What Is a CCA? – Simple Guide, FAQs & Tips
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If card companies and loan providers are chasing you for arrears on your account or debt payments, there may be a simple and legal way to stop them and make your debt unenforceable.
It all comes back to the agreement you signed when taking out the credit – and if they still have a copy. Read on for our clear guidance and to-the-point answers.
What does the Consumer Credit Act do?
The CCA provides consumers with protection when taking out credit like loans or credit cards. If you are borrowing money in the UK, the Act automatically provides you with a high level of protection when you take out the credit and as you pay, such as the right to a cooling-off period.
It is also used to shape the terms and conditions of credit agreements.
What’s a CCA agreement?
A CCA agreement is a document relating to the credit you took out. For example, if you took out a loan, you will have signed a CCA agreement that outlines all of the details and terms of the loan under the aforementioned Act.
What’s a cca request?
Anyone who has taken out credit covered by the Act can ask for a copy of their CCA agreement. This is known as a CCA request. You may already have a copy of it, but you can ask the lender at any time to provide the CCA agreement.
You lose an automatic right to access your agreement if you have finished paying back the money you borrowed. If you are part-way through your total payments, you are legally allowed to ask for this under Sections 77,78 and 79 of the Act.
How to ask for your CCA agreement
You can phone and ask for your agreement, but the best way to ask your creditor for a copy of your CCA agreement is to put it in writing. Send them a letter requesting your CCA agreement and they have to provide it to you.
If you are unsure of how to work the letter, you could always use our free pre-written letter template to ask for your credit agreement. You’ll be able to download it, add your account info, name and address and send it off in the post, saving you time and worry.
Be aware that to ask for your agreement you will need to enclose a £1 coin inside the letter.
What happens if they don’t send the CCA agreement?
Creditors have 12 business days to respond to your letter. You may need to wait this long for them to respond. During the time it takes them to respond, they cannot take further legal action against any debt you may have with them.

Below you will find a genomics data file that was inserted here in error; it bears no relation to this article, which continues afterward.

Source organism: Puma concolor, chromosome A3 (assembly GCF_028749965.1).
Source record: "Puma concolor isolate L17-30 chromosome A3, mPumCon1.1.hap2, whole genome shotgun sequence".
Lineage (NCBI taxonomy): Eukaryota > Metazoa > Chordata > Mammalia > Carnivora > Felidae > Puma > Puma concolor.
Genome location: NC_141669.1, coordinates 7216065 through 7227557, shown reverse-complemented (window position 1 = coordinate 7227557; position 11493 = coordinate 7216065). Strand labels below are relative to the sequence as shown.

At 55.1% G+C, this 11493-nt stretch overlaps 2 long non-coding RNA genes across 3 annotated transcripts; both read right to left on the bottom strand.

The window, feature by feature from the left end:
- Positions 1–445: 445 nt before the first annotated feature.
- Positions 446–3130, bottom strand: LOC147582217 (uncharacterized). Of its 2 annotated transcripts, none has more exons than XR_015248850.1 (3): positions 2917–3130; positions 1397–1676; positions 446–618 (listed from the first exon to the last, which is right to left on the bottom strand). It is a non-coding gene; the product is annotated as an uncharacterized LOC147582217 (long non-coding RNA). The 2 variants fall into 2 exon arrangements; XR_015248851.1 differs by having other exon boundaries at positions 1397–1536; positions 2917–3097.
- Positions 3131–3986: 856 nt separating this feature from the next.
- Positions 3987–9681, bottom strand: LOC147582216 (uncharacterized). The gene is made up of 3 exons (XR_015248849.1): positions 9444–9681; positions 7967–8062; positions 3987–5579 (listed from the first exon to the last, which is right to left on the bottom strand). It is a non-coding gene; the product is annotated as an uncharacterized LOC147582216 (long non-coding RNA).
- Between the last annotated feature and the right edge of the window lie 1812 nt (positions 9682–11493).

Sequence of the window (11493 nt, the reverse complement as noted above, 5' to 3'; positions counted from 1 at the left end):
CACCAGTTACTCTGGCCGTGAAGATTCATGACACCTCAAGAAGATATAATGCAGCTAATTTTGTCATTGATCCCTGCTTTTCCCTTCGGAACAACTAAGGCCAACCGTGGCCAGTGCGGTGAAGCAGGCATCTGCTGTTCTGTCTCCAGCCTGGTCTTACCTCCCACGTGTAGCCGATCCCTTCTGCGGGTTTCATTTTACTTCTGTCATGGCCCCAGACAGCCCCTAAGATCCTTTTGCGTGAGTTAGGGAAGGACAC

If they do not respond soon enough, you could make a complaint to the Financial Conduct Authority (FCA).
What if they do send the credit agreement?
The credit card company or loan provider should reply to your letter with a true copy of the original which is clear to read. It must include all of the original terms and conditions relating to the credit agreement. However, the true copy does not have to include a date or your signature.
You may be disheartened that they still currently have a copy, meaning the debt can still be enforced. But you may choose to go down another avenue and ask for the business to freeze interest for a couple of months so you can get back on track.
They do not have to accept your proposal, but some bodies encourage them to do so. They are more likely to accept if you can prove financial difficulty, such as losing your job.
Can a debt be enforced without a credit agreement?
Now here’s the good news!
If creditors cannot provide you with a copy of the agreement, presumably because they no longer have it, any debt relating to that agreement can no longer be enforced.
The debt will still exist on your account and your credit report, but the creditor is not able to ask the court to make you pay – and subsequently cannot enforce your debts with bailiffs.
What makes a debt unenforceable?
The most common way that debts become unenforceable is when they become Statute Barred. Under the Limitations Act, any debt covered by the CCA that is at least six years old (and not repaid in part within the last six years or acknowledged in writing) becomes Statute Barred, i.e. unenforceable.
However, not being able to provide evidence of the agreement is another way debts can become unenforceable.
If your debt has become unenforceable, it is worth asking the lender to write off the debt. Amongst our template letters, we have a template to help you do just that as well!
You can find it here.
Other ways to get out of debt
If you discover that the business you borrowed from does have a copy then don’t lose hope. There are many other ways to get rid of your debts, including:
- Debt Management Plan (DMP)
- Debt Relief Order (DRO)
- Individual Voluntary Arrangement (IVA)
A DRO is suitable for those with less than £30,000 of debt and no assets. It will stop almost every business you have debts with from asking for a payment for a full year. If at the end of the year your financial situation hasn’t improved, you can get all debts included wiped.
And don’t forget free debt advice!
If all your creditors have copies of your credit agreements and you can’t make them unenforceable, you should search for debt advice from a charity. No matter how much you owe, you can contact a charity about all types of money problems and get personalised guidance and support.
And always head back to our site for more clear answers to debtor FAQs!